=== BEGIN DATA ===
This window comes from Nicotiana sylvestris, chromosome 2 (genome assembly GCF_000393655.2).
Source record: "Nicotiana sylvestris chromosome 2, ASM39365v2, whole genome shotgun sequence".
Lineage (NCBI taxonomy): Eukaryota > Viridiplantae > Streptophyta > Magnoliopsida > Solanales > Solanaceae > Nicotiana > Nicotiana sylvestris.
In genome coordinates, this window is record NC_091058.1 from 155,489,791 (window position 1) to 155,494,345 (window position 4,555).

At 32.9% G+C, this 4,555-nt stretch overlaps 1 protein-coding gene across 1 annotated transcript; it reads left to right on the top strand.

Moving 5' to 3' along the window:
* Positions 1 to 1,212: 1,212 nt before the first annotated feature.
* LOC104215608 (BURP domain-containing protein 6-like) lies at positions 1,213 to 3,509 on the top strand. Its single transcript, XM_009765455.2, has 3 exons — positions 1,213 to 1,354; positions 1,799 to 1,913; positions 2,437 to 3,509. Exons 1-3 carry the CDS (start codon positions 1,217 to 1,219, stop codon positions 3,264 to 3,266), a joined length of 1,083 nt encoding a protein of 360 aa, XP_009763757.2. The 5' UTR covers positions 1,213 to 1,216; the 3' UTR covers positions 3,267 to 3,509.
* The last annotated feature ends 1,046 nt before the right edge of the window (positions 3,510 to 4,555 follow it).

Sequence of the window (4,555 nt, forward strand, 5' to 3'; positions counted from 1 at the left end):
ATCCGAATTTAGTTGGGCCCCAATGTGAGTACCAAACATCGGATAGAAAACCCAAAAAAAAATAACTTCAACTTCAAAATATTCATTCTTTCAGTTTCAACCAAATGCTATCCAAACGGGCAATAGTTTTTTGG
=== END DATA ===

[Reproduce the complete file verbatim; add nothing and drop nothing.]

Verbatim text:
This window comes from Nicotiana sylvestris, chromosome 2 (genome assembly GCF_000393655.2).
Source record: "Nicotiana sylvestris chromosome 2, ASM39365v2, whole genome shotgun sequence".
Lineage (NCBI taxonomy): Eukaryota > Viridiplantae > Streptophyta > Magnoliopsida > Solanales > Solanaceae > Nicotiana > Nicotiana sylvestris.
In genome coordinates, this window is record NC_091058.1 from 155,489,791 (window position 1) to 155,494,345 (window position 4,555).

At 32.9% G+C, this 4,555-nt stretch overlaps 1 protein-coding gene across 1 annotated transcript; it reads left to right on the top strand.

Moving 5' to 3' along the window:
* Positions 1 to 1,212: 1,212 nt before the first annotated feature.
* LOC104215608 (BURP domain-containing protein 6-like) lies at positions 1,213 to 3,509 on the top strand. Its single transcript, XM_009765455.2, has 3 exons — positions 1,213 to 1,354; positions 1,799 to 1,913; positions 2,437 to 3,509. Exons 1-3 carry the CDS (start codon positions 1,217 to 1,219, stop codon positions 3,264 to 3,266), a joined length of 1,083 nt encoding a protein of 360 aa, XP_009763757.2. The 5' UTR covers positions 1,213 to 1,216; the 3' UTR covers positions 3,267 to 3,509.
* The last annotated feature ends 1,046 nt before the right edge of the window (positions 3,510 to 4,555 follow it).

Sequence of the window (4,555 nt, forward strand, 5' to 3'; positions counted from 1 at the left end):
ATCCGAATTTAGTTGGGCCCCAATGTGAGTACCAAACATCGGATAGAAAACCCAAAAAAAAATAACTTCAACTTCAAAATATTCATTCTTTCAGTTTCAACCAAATGCTATCCAAACGGGCAATAGTTTTTTGG